The contenders at the present moment are Dassault Aviation’s Rafale, Boeing Defence with its F/A-18 Block III Super Hornet/ F-15EX, Lockheed Martin’s F-21 and Saab’s JAS-39 Gripen. Dassault Aviation appears to have the upper hand as the first batch of Rafales were inducted into No. 17 Squadron, ‘Golden Arrows’ at Air Force Station (AFS) Ambala in July 2020. The rapid operationalisation of an advanced fighter type is testament to the professionalism of the IAF and is also sure to aid the French air framer (due to support provided for rapid operationalisation) in its efforts to gain a follow-on contract. Deliveries of all 36 aircraft from the 2016 order are now thought to have been completed.
Inducting a new advanced fighter type always incurs heavy costs in the creation of the necessary base, training and maintenance infrastructure required to operationalise and deploy such a platform. The IAF has a squadron each of Rafales based at Ambala and Hashimara and aircrew and ground crew have already received comprehensive training on the aircraft and its highly advanced weapons systems. The newly acquired Rafale F3-R multi-role fighter aircraft are also being upgraded to incorporate the 13 Indian Specific Enhancements (ISE) for which a one-time development fee of Euro 1.7 billion was paid to Dassault Aviation. Under the contract terms, the ISE was to be retrofitted on the first aircraft by December 2021 and its integration on the remaining 35 aircraft was to be completed by August 2022. Interestingly, in late 2013, Dassault announced that it had undertaken a self-financed upgrade, that would allow the Rafale to be configured with ‘four Mica, two Meteor, six AASM and three 2,000-liter tanks.’ The configuration will enable the Rafale to fight its way deep into enemy territory and engage targets of importance.
As per the Rafale contract, Dassault Aviation is in charge of the Aircraft Package Supply Protocol (APSP) while MBDA is handling the Weapons Package Supply Protocol, with Safran Group companies,Snecma and Sagem, also deeply involved along with Thales. The above means a significant amount of contractual negotiations have already been cleared and finalised for the previous contract, which could again save time for future deals. Such negotiations can often prove time consuming due to the sheer number of companies involved. As an example, over 500 French companies are involved in the Rafale programme and according to Dassault ‘production of a combat aircraft such as the Rafale entails 30,000 parts, 25 km of wiring and 300,000 fasteners.’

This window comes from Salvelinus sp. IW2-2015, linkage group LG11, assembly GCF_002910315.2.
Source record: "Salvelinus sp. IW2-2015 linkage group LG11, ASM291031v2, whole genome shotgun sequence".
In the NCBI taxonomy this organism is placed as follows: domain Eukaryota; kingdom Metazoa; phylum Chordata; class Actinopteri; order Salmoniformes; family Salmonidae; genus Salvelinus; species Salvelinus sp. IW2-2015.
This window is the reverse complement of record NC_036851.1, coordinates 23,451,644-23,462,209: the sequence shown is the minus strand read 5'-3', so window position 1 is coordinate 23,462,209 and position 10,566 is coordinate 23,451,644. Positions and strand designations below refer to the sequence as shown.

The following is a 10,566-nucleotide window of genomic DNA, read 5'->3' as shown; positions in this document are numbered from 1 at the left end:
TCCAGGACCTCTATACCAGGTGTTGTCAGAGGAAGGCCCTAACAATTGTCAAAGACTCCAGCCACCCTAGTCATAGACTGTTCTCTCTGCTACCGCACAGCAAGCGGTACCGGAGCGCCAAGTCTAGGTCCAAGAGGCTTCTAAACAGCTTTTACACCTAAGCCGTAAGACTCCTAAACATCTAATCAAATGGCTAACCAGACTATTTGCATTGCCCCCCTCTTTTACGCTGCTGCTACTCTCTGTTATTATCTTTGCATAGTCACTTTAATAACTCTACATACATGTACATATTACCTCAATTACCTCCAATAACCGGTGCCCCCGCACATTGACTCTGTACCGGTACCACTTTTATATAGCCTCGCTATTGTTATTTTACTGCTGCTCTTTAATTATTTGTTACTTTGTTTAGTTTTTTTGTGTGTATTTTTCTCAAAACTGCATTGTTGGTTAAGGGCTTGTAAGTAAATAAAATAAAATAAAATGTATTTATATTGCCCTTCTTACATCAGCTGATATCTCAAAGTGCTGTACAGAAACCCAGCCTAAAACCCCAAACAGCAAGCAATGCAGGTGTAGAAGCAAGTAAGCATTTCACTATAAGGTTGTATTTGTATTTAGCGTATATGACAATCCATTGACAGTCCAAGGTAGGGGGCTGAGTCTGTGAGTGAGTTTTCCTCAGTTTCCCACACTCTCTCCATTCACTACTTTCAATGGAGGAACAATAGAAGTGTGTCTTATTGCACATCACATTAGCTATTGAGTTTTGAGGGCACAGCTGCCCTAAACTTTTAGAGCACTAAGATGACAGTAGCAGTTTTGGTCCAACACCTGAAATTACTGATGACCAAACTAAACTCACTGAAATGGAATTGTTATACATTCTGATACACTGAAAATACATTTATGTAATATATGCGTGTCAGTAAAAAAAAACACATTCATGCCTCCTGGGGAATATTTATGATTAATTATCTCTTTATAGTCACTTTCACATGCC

The Rafale’s air-to-air armament comprises of MBDA’s ramjet powered Meteor long-range Beyond Visual Range Air-to-Air Missile (BVRAAM) and MICA Close Combat Missile (CCM). The IAF has also opted for Sagem’s Armement Air-Sol Modulaire (AASM) ‘Hammer’ Bomb Guidance and Glide Kits (also to be integrated on Tejas Mk1As) and Israeli SPICE guided munitions (already in use with the IAF). Development of the Rafale F3-R started towards the end of 2013 and was qualified in October 2018. The newer Rafale F4 standard is slated to enter service between 2023-2025 and will feature greater equipment, increased autonomy and enhanced armament along with higher levels of connectivity allowing it to undertake collaborative combat missions.